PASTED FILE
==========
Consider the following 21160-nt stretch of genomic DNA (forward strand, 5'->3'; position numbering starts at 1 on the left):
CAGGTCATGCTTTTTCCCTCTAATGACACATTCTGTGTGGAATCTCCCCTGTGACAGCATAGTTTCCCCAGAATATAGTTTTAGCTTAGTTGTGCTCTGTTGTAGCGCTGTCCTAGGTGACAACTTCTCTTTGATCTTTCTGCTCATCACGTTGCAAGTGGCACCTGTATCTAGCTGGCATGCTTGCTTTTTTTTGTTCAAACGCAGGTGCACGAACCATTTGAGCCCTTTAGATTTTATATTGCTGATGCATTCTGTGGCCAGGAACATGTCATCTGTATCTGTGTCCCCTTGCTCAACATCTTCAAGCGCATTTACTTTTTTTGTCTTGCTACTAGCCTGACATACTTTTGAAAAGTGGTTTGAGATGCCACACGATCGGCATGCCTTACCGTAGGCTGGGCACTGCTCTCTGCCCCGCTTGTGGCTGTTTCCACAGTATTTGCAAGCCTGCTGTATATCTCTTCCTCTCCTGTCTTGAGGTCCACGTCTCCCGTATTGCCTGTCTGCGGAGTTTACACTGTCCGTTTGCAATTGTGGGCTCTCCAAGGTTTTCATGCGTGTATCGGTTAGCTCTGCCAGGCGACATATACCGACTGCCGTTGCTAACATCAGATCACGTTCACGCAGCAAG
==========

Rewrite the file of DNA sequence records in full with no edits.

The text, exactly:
Consider the following 21160-nt stretch of genomic DNA (forward strand, 5'->3'; position numbering starts at 1 on the left):
CAGGTCATGCTTTTTCCCTCTAATGACACATTCTGTGTGGAATCTCCCCTGTGACAGCATAGTTTCCCCAGAATATAGTTTTAGCTTAGTTGTGCTCTGTTGTAGCGCTGTCCTAGGTGACAACTTCTCTTTGATCTTTCTGCTCATCACGTTGCAAGTGGCACCTGTATCTAGCTGGCATGCTTGCTTTTTTTTGTTCAAACGCAGGTGCACGAACCATTTGAGCCCTTTAGATTTTATATTGCTGATGCATTCTGTGGCCAGGAACATGTCATCTGTATCTGTGTCCCCTTGCTCAACATCTTCAAGCGCATTTACTTTTTTTGTCTTGCTACTAGCCTGACATACTTTTGAAAAGTGGTTTGAGATGCCACACGATCGGCATGCCTTACCGTAGGCTGGGCACTGCTCTCTGCCCCGCTTGTGGCTGTTTCCACAGTATTTGCAAGCCTGCTGTATATCTCTTCCTCTCCTGTCTTGAGGTCCACGTCTCCCGTATTGCCTGTCTGCGGAGTTTACACTGTCCGTTTGCAATTGTGGGCTCTCCAAGGTTTTCATGCGTGTATCGGTTAGCTCTGCCAGGCGACATATACCGACTGCCGTTGCTAACATCAGATCACGTTCACGCAGCAAG